New survey results show a large majority of Irish people say their data stored online should enjoy strong privacy protections, and they expect the government to stand up for Irish law when other countries disagree. In addition to finding that 87% believe in privacy parity for physical and digital information other findings show that:
- 89% say a foreign government should not be able to demand personal information stored in Ireland without liaising with the Irish government
- 89% agree that a company operating in Ireland should be subject to Irish law and not to the law of the land where the company’s HQ is located
- The survey, published by Microsoft and carried out by Amarach Consulting, explored attitudes toward online data privacy and security amongst Irish people at a time when the growth of technology is raising new questions for privacy laws and treaties.
Microsoft is currently challenging a US court-ordered warrant for data held in a Microsoft European Data Centre in Dublin. Microsoft argues the US government cannot reach across international borders and retrieve a person’s email without respecting local privacy laws. Only 9 percent of those surveyed said Microsoft should be allowed to comply with the US court order for information stored in Dublin.
Commenting on the research findings and on the ongoing case, Microsoft Ireland MD, Cathriona Hallahan said:
“This case has important implications for Ireland and Europe. The Irish public and Irish industry strongly support the principles Microsoft is advancing in this case. Minister for Data Protection, Dara Murphy is fully engaged on these issues, and we would ask the Irish Government to continue to provide its full support to protect Irish law, Irish citizens and Irish industry.”
“We believe our customers own their emails no matter where they live, and their digital communications deserve the same legal protections as physical letters,” said Microsoft general counsel Brad Smith. “The U.S. government does an important job in protecting its people, but there must be balance between fighting crime and honouring the privacy rights of people around the world.”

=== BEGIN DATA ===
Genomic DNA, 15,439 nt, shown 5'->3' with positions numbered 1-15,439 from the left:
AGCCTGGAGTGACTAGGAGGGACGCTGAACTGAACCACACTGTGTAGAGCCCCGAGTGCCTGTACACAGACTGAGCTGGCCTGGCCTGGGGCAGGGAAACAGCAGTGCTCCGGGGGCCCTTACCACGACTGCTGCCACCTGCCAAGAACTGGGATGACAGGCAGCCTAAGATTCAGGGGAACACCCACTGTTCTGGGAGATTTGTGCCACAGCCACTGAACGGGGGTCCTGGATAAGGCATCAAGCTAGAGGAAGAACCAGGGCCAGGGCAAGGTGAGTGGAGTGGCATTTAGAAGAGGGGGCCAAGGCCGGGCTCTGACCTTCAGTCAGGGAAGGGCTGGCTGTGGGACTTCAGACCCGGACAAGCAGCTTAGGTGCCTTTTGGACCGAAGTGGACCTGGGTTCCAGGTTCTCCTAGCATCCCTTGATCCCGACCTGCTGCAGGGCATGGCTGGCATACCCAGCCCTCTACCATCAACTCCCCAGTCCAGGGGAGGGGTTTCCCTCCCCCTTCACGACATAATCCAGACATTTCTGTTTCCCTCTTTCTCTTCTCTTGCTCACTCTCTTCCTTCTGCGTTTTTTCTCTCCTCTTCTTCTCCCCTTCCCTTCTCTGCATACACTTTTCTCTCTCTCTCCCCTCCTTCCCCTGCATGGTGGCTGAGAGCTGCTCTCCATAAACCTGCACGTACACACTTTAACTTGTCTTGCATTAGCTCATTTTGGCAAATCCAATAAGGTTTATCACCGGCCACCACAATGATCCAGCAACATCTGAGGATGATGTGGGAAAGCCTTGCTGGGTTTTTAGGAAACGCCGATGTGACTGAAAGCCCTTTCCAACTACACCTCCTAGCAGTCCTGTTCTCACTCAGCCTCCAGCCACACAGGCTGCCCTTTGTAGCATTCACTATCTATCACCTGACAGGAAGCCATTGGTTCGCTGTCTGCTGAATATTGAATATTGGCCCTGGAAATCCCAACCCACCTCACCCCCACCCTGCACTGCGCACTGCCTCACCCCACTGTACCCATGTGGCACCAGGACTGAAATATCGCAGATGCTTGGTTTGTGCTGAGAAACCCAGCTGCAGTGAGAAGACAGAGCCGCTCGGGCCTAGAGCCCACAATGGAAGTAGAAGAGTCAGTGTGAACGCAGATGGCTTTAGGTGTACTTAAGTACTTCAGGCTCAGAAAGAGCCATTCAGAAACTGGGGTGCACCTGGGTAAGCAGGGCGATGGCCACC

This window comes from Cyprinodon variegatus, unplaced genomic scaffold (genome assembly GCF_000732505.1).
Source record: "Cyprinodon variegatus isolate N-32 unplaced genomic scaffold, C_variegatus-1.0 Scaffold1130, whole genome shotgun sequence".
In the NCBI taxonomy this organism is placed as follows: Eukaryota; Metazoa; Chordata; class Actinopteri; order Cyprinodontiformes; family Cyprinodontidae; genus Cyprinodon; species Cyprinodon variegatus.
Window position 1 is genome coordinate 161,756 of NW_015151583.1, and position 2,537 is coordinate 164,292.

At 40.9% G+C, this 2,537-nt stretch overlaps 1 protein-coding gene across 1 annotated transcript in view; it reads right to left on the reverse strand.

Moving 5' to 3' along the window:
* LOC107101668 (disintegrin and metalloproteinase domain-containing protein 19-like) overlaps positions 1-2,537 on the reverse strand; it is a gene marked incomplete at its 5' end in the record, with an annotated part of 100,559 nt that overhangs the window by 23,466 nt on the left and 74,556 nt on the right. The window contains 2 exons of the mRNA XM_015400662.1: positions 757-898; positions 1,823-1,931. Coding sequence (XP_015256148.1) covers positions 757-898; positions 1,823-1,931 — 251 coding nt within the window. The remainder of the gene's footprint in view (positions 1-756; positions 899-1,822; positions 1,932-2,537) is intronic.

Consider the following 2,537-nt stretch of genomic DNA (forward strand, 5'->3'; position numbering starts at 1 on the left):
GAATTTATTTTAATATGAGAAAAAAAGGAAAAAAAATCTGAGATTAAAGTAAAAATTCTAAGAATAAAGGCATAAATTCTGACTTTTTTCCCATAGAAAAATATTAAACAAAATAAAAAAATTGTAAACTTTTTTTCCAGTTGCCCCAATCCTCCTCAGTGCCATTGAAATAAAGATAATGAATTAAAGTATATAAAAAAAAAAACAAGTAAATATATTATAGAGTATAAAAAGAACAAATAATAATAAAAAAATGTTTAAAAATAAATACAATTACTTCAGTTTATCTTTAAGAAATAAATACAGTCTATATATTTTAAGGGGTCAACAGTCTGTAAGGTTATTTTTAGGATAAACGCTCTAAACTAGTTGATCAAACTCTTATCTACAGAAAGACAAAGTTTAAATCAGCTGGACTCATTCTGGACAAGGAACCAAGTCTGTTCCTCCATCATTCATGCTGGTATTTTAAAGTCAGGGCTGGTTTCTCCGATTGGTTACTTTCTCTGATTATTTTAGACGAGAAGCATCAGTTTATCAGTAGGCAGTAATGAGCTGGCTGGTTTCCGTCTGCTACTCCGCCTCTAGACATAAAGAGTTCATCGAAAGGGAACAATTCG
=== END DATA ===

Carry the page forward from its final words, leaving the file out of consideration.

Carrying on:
Mark Redmond, CEO, American Chamber of Commerce in Ireland said, “If the decision in this case is allowed to stand it will give an unprecedented level of access to data and undermines the certainty of the legal environment within which we are operating. This makes planning difficult and also threatens future investments.”
In addition, the survey also found that:
- 71% felt that Irish people shouldn’t have to give up privacy and freedom for safety from crime and terrorism
- 83% think that Ireland should prioritise protecting a person’s privacy and data even if some authorities outside the EU disagree with this
- 86% agree that there needs to be a balance between the ability to fight crime and our constitutional right to privacy
- 83% say it is in Ireland’s interest to enforce data privacy legislation in order to provide certainty both for citizens and for foreign companies investing in Ireland
- 65% were concerned that Europe’s legal uncertainty about data centre privacy could undermine Ireland’s status as a regional technology hub and cost jobs and investment